Consequences of Vietnamese Victory Against the French in Periods 1954-1964

1707 WordsJul 26, 20117 Pages
Assess the consequences of the Vietnamese victory against the French for Indochina in the periods 1954-1964. The Vietnamese victory against the French at the battle of Dien Bien Phu in 1954 brought about dramatic changes to Indochina. These changes took place in the Geneva Conference which shortly happened after the battle of Dien Bien Phu. General Vo Nguyen Giap and Ho Chi Minh who were the Vietminh’s leader had only one goal and that was to unify Vietnam and declare independence from colonial rule but however their goals were not achieved at the end of the Geneva Conference due to a number of reasons. The Battle of Dien Bien Phu was a humiliating defeat for the French but however this victory was a resounding victory for the Vietminh…show more content…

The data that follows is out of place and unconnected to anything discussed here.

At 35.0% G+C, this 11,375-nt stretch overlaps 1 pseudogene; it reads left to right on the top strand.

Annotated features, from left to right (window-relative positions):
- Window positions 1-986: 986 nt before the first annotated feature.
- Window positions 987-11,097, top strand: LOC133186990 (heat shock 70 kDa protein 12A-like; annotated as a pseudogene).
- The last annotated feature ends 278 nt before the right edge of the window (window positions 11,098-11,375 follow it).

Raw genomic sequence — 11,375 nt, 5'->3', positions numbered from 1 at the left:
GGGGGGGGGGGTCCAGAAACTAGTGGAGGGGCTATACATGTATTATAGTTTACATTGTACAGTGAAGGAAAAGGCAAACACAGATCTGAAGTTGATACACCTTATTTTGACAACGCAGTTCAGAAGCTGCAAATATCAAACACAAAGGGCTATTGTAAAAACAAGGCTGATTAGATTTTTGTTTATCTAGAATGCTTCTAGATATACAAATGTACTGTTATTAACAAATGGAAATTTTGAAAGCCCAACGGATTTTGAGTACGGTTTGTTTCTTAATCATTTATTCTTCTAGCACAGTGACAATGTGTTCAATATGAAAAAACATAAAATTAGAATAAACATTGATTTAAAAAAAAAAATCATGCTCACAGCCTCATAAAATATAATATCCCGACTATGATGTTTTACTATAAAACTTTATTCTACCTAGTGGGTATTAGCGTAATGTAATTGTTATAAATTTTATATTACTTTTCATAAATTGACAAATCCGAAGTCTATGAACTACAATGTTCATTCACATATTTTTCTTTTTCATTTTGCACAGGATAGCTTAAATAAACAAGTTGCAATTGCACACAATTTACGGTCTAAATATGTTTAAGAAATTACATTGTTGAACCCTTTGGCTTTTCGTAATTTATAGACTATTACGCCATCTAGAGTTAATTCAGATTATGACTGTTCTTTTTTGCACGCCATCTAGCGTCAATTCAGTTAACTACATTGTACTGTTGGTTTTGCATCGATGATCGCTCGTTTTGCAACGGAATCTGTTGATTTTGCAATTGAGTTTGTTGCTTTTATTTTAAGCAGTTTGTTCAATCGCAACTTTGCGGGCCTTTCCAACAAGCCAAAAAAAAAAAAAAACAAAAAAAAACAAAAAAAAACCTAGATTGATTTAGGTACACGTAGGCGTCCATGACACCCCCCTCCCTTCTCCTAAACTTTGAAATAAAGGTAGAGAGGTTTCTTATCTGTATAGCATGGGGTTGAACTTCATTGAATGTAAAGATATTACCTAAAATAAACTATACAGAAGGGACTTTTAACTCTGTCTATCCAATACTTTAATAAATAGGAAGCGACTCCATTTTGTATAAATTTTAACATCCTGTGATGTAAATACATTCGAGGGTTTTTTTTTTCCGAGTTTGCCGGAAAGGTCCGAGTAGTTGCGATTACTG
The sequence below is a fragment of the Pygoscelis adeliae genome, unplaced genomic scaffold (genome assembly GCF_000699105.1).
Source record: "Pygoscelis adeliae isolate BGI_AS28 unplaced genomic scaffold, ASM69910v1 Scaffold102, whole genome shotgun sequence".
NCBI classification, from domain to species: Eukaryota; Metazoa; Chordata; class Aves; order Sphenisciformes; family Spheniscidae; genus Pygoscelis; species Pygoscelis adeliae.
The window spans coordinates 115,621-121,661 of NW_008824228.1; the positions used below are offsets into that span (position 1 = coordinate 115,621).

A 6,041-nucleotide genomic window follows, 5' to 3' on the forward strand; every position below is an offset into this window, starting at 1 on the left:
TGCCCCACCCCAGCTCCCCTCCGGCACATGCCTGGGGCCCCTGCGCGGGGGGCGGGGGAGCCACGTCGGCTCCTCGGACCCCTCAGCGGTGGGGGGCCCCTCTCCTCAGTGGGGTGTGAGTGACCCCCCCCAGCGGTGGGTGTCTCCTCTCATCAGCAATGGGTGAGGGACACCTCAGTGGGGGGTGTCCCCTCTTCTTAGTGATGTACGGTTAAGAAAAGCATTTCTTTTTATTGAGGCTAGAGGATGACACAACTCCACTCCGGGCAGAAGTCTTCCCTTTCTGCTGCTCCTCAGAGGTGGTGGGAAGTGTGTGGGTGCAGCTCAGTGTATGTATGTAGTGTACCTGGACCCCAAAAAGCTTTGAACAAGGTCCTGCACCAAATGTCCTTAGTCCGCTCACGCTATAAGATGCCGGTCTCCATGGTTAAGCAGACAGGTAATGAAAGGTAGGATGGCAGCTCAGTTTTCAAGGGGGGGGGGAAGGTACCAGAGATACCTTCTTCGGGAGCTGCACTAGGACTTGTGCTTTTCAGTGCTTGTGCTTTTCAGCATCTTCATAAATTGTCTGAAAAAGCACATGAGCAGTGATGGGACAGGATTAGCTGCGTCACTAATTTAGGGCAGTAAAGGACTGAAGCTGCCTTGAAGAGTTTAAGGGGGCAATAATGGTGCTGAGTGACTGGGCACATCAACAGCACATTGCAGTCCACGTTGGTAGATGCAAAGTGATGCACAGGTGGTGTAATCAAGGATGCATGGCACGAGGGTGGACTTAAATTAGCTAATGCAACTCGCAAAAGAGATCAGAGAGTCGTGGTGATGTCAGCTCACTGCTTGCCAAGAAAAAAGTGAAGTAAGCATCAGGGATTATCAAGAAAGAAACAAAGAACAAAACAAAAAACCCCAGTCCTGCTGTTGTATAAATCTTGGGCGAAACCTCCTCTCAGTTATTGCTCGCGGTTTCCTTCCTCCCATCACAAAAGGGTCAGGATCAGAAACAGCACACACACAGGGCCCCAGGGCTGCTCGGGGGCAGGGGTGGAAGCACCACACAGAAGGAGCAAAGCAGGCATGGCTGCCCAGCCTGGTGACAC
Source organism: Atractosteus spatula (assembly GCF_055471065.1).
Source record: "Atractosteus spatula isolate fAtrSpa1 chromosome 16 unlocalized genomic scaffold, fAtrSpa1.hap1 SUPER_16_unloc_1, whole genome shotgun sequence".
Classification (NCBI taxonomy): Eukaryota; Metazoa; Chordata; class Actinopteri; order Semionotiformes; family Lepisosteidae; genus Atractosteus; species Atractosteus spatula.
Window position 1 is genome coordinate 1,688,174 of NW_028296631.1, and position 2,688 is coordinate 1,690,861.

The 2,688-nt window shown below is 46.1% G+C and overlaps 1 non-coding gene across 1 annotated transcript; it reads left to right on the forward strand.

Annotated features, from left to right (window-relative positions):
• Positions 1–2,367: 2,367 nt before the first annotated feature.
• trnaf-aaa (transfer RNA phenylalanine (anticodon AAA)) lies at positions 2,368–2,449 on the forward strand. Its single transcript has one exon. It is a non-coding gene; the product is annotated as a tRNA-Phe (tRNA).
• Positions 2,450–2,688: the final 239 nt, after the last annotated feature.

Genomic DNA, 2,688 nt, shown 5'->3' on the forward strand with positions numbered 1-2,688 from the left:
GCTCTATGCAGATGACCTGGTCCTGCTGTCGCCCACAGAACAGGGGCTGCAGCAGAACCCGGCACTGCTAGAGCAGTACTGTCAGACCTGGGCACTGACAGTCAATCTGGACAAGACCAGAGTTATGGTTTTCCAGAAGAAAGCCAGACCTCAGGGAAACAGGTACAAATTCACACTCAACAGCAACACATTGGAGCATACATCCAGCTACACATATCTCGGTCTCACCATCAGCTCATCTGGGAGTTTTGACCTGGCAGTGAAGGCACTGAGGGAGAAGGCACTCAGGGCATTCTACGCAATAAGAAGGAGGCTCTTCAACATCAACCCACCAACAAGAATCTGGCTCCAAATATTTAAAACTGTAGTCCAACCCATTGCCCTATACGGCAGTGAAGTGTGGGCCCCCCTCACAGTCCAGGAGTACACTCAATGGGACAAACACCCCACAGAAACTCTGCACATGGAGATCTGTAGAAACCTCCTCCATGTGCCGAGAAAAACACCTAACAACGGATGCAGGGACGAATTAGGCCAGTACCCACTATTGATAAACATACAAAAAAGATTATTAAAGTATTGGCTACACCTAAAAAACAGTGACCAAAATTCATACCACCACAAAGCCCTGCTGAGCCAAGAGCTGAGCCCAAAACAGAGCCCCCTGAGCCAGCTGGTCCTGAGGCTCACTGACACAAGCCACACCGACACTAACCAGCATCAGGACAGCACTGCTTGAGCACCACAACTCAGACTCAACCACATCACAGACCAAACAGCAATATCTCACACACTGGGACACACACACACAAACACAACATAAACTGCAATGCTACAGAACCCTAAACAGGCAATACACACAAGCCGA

The Soviets were more concerned about the security situation in Europe while China feared being dragged into another Korea style confrontation against the US in Indochina and therefore pressured the Vietminh to accept the division of Vietnam. The result of the tensions at the conference due to behind the scenes pressures and secret meetings was the Geneva Agreement of 1954. It was a compromise which satisfied nobody. This would soon lead to a second Indochina war due to the involvements of the U.S who sought to spread nationalism and anti communist ideas throughout Vietnam and the Soviet and China who supported the Communist North. The historian Stanley Karnow made a comment that America had a strict desire to not be committed to anything being signed at Geneva because of the fact that US Secretary of State Dulles ordered the US delegation chief, Bedell Smith, to remain aloof and make no concessions to the Communists. Dulles knew, suggests Karnow, that whatever was going to come out of Geneva was going to be unsatisfactory. “The Geneva Conference produced no durable solution to the Indochina conflict, only a military truce that awaited a political settlement, which never really happened. So the conference was merely an interlude between two wars – or rather, a lull in the same war” This comment made by Karnow is true as
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